If you're going into Aziz Ansari's new Netflix series, Master of None, with the expectation that it will be a gut-buster like his stand-up, you've likely seen too many episodes of Seinfeld or even Louie. In those shows, it's apparent (but hilariously forgivable) that the comic is wedging in his stand-up to eat up show minutes that could otherwise go to the episode narrative. Master of None gracefully works in Ansari's entitled goofball persona while pushing actual narratives with genuine heart that instead do funny things to your ticker. It's an earnest series that treats serious issues seriously (including hypersensitive subjects like racism and feminism) without becoming stuffy, all due to Ansari's charm and mindful comedic timing.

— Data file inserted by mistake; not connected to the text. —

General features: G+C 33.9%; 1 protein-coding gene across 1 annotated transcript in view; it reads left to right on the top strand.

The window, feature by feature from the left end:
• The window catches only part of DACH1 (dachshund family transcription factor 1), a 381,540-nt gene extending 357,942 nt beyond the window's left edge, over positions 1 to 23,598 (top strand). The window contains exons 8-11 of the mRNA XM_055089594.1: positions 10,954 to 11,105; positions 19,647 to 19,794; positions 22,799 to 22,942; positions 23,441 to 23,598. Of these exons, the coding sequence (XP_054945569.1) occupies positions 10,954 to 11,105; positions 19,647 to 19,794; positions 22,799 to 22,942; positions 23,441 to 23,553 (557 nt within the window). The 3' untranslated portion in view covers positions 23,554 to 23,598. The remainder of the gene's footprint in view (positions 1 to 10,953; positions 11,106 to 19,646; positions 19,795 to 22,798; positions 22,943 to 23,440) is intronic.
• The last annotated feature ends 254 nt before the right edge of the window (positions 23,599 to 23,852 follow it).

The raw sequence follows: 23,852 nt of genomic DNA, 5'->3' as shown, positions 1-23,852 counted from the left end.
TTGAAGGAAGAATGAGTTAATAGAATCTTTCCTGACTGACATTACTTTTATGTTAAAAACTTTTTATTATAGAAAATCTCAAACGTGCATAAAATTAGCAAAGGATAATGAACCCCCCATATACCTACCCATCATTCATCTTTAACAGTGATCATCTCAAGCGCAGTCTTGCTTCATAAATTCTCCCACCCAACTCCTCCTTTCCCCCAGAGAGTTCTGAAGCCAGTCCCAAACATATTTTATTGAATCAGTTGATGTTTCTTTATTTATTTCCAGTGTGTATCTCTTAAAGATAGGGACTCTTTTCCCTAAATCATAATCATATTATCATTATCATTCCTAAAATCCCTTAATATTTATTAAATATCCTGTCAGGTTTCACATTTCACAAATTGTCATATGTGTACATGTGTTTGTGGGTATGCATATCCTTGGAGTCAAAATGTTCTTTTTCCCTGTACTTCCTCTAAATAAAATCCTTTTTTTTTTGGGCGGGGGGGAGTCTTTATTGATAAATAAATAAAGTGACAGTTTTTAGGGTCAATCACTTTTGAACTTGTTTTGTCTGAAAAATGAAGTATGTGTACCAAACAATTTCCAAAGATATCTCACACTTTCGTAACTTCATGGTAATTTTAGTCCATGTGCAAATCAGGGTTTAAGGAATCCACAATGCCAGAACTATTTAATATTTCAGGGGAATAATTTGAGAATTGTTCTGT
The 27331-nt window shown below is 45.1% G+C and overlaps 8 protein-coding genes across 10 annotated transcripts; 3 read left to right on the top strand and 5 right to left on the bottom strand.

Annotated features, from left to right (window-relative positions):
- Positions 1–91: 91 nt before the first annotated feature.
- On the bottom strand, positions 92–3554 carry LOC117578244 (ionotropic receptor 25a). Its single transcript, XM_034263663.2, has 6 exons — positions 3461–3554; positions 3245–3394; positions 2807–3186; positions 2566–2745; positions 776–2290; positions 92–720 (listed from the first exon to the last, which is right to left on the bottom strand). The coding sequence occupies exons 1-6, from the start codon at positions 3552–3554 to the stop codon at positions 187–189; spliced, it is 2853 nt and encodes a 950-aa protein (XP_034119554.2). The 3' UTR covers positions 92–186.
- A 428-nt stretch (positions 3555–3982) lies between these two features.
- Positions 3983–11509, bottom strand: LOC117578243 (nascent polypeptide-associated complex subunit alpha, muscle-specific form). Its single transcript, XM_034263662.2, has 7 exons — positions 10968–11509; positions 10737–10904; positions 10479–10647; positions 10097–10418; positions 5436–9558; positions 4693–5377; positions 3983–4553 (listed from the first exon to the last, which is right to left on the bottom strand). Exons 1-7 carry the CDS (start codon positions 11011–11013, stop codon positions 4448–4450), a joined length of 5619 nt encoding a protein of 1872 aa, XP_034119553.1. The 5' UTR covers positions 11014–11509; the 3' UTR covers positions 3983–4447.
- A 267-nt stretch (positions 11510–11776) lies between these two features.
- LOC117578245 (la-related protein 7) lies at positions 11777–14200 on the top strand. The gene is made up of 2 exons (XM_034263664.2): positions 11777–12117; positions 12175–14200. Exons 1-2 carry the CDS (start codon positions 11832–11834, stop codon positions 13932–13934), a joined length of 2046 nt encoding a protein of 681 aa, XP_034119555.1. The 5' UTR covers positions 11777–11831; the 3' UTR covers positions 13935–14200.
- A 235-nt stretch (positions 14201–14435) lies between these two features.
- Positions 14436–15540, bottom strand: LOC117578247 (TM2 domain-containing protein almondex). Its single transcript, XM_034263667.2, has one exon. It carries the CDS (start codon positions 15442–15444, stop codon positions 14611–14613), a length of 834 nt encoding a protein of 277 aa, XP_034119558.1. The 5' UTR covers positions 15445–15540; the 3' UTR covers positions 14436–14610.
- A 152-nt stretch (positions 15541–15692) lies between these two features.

Every episode has at least one huge build to surprise hilarity, perhaps most indulgently cringe-inducing in "Hot Ticket," where Ansari treads in familiar, shallow sitcom territory (using a hard-to-get secret concert ticket to secure the hottest possible date). While "Indians on TV" is rightfully getting the most buzz due to its subject matter, the best episode has to be the second, "Parents," which features these great sequences that follow two immigrants' trajectories from the "old country" to the U.S. and juxtaposes these gritty youths with flashbacks of their ungrateful American-born sons, one of which is, of course, Ansari. The finale wraps the narrative up neatly in a way that does more heart-stuff to any adult exploring alternative paths to the seemingly unavoidable horizon of career and family.
Treat the show as separate from Ansari's stand-up and go in expecting to see a sculpted narrative dripping with Ansari's wit. You'll not only get the laughs you're seeking but also a fuller look at the comic himself.
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